How Social Platforms Are Using Video to Capture Audience Attention/eMarketer


Facebook, Snapchat and Twitter are embarking on a massive land grab for video content, hoping to drive increased usage and capture a greater portion of digital video ad revenues with familiar ad formats such as pre-roll and mid-roll.

“Consumers—particularly young people—are viewing video programming on more devices and in more destinations than ever before, and social platforms want to capture their attention,” said Debra Aho Williamson, eMarketer principal analyst and author of the new report, “Video Advertising in Social Media 2017: Showtime for Facebook, Snapchat and Twitter.” (Subscribers to eMarketer PRO can access the report here. Nonsubscribers can purchase the report here.)

Video advertising has become an important revenue stream for social media properties. But they want more.

Being pigeonholed in the “social” bucket has stymied growth. The broader digital video ad business is something that all social properties have been lusting after.

eMarketer forecasts US digital video ad spending outside of social platforms will reach $13.23 billion this year, up 23.7% from 2016. By 2021, spending will reach $22.18 billion.

US Digital Video Ad Spending, 2017-2021 (billions, % change and % of total digital ad spending)

eMarketer does not include video outlays on social platforms in its digital video ad spending forecast, instead counting them in the rich media forecast. Rich media, which will be a $10.33 billion market in the US this year, includes such ad types as flash, JavaScript and video that does not appear as part of a video player.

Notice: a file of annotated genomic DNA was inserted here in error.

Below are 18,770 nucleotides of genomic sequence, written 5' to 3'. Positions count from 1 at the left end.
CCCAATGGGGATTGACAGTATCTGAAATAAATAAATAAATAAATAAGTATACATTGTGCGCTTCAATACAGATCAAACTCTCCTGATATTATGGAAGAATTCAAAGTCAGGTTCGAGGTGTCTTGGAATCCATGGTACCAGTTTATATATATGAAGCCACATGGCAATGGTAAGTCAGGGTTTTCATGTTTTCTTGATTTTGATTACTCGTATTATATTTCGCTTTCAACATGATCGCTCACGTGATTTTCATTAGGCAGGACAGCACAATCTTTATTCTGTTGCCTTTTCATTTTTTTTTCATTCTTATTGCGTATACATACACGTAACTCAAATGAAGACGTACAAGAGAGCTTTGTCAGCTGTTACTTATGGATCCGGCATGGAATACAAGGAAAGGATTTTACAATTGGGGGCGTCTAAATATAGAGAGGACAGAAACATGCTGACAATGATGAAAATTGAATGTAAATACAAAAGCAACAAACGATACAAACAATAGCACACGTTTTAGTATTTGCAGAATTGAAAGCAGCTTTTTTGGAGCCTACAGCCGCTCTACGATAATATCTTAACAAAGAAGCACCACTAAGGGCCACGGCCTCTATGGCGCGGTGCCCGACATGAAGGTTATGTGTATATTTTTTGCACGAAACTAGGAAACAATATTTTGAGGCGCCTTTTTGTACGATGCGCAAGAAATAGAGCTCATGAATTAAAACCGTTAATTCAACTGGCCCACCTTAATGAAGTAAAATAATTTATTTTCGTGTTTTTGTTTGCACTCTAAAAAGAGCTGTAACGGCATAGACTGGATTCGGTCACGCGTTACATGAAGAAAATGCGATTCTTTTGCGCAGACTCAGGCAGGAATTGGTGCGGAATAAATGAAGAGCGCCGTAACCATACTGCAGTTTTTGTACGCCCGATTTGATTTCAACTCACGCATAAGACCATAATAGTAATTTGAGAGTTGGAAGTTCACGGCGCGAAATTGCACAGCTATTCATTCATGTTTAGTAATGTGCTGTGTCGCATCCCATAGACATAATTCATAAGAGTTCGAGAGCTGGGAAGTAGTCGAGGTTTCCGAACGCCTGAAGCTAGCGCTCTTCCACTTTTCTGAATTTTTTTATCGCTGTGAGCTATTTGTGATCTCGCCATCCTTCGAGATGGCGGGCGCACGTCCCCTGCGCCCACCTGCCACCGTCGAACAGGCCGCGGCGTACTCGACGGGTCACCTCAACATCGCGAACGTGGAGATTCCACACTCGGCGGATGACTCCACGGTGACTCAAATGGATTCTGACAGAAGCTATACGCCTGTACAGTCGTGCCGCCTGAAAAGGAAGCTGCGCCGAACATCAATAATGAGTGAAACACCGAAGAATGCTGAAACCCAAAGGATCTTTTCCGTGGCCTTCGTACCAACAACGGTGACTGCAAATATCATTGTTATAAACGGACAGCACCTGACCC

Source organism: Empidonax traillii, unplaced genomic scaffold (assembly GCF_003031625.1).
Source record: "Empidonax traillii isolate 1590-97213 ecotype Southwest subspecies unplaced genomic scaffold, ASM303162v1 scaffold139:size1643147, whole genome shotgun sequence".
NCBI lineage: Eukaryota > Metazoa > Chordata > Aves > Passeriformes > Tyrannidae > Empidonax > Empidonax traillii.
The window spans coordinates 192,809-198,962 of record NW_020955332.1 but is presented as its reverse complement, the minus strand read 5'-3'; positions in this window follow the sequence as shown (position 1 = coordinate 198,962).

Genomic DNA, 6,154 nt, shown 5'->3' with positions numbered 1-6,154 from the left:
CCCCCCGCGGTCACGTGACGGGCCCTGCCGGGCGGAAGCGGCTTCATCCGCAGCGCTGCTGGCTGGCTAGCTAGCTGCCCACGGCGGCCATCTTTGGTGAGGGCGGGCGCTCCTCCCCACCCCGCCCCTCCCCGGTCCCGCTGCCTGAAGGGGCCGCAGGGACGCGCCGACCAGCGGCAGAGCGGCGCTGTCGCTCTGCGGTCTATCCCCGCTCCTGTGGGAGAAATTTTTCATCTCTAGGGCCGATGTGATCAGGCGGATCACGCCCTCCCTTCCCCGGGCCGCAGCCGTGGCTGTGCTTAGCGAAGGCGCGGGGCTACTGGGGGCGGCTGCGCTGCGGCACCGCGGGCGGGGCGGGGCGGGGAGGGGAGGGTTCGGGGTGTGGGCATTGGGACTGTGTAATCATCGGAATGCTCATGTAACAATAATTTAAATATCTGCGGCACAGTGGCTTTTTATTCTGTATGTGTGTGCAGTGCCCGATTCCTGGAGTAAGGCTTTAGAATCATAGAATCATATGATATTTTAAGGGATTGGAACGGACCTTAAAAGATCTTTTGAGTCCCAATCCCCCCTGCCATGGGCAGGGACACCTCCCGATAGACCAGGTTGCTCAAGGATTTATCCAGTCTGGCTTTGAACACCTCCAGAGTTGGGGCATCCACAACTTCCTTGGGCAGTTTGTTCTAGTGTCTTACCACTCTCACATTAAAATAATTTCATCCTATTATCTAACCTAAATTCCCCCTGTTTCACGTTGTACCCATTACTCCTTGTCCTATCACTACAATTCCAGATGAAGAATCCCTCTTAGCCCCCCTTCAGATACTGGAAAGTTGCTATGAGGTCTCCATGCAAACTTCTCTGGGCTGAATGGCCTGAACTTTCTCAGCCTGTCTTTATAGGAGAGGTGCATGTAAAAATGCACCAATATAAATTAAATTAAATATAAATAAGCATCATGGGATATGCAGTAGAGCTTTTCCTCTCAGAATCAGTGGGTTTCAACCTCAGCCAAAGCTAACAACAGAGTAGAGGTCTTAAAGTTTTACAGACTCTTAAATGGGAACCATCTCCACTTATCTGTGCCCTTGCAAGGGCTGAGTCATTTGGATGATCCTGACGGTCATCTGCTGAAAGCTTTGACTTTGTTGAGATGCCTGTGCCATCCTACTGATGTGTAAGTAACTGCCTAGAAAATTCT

Companies like Facebook “know their users have an increasing appetite for video content and are actively making a play for brand marketing dollars that would traditionally go to online video or broadcast TV buys,” said Todd Silverstein, US head of performance marketing at Edelman.

Although Facebook has deep pockets and an enormous audience, its success is by no means assured. Consumers today don’t go there to watch shows, so Facebook must change their behavior by offering great programming and a winning video platform.

Meanwhile, Snapchat’s “Shows” are quite short, benefiting its position as a place for creative, quick-hit content for young people. TV networks are the primary programming partners, and the ads use Snapchat’s familiar vertical video format.

However, many marketers have yet to get comfortable with creating video ads on Snapchat. As the company continues to roll out programming, the challenge will be to convince them to develop for its unique format.

Twitter is relying on its real-time roots, emphasizing live and event-driven video content. Like Snapchat, Twitter has turned to a familiar format—its Amplify video publisher partner program—for delivering ads in its new shows. The company has a lot riding on its video initiatives, given its slumping user growth and resulting falloff in ad revenues.

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